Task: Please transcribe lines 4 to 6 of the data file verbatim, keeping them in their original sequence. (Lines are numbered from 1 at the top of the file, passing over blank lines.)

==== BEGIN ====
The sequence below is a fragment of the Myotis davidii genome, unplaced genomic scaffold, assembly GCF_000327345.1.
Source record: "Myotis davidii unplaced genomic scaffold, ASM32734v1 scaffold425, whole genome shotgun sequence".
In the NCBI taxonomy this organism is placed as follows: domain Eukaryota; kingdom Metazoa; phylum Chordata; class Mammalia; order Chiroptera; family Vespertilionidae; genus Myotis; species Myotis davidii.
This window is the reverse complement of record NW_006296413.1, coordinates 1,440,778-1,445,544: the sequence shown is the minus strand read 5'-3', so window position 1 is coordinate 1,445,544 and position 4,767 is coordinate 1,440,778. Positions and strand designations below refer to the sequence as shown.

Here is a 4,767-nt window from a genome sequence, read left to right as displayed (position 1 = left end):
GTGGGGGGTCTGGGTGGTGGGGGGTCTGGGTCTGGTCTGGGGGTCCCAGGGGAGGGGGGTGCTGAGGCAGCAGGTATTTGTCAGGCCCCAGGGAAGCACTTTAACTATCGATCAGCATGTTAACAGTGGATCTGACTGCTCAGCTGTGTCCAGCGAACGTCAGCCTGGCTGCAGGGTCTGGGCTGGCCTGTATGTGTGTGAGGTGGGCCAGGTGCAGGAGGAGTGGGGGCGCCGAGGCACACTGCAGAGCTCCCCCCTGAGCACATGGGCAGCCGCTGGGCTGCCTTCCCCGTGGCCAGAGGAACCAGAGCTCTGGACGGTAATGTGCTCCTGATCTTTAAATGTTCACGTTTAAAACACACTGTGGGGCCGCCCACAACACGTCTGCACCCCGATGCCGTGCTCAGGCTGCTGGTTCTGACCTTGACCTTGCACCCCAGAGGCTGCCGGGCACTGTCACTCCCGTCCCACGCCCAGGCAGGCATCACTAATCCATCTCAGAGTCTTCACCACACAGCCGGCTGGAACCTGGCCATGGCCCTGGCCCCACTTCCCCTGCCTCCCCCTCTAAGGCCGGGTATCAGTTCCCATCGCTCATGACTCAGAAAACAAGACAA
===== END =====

This window is the reverse complement of record NW_006296413.1, coordinates 1,440,778-1,445,544: the sequence shown is the minus strand read 5'-3', so window position 1 is coordinate 1,445,544 and position 4,767 is coordinate 1,440,778. Positions and strand designations below refer to the sequence as shown.

Here is a 4,767-nt window from a genome sequence, read left to right as displayed (position 1 = left end):
GTGGGGGGTCTGGGTGGTGGGGGGTCTGGGTCTGGTCTGGGGGTCCCAGGGGAGGGGGGTGCTGAGGCAGCAGGTATTTGTCAGGCCCCAGGGAAGCACTTTAACTATCGATCAGCATGTTAACAGTGGATCTGACTGCTCAGCTGTGTCCAGCGAACGTCAGCCTGGCTGCAGGGTCTGGGCTGGCCTGTATGTGTGTGAGGTGGGCCAGGTGCAGGAGGAGTGGGGGCGCCGAGGCACACTGCAGAGCTCCCCCCTGAGCACATGGGCAGCCGCTGGGCTGCCTTCCCCGTGGCCAGAGGAACCAGAGCTCTGGACGGTAATGTGCTCCTGATCTTTAAATGTTCACGTTTAAAACACACTGTGGGGCCGCCCACAACACGTCTGCACCCCGATGCCGTGCTCAGGCTGCTGGTTCTGACCTTGACCTTGCACCCCAGAGGCTGCCGGGCACTGTCACTCCCGTCCCACGCCCAGGCAGGCATCACTAATCCATCTCAGAGTCTTCACCACACAGCCGGCTGGAACCTGGCCATGGCCCTGGCCCCACTTCCCCTGCCTCCCCCTCTAAGGCCGGGTATCAGTTCCCATCGCTCATGACTCAGAAAACAAGACAA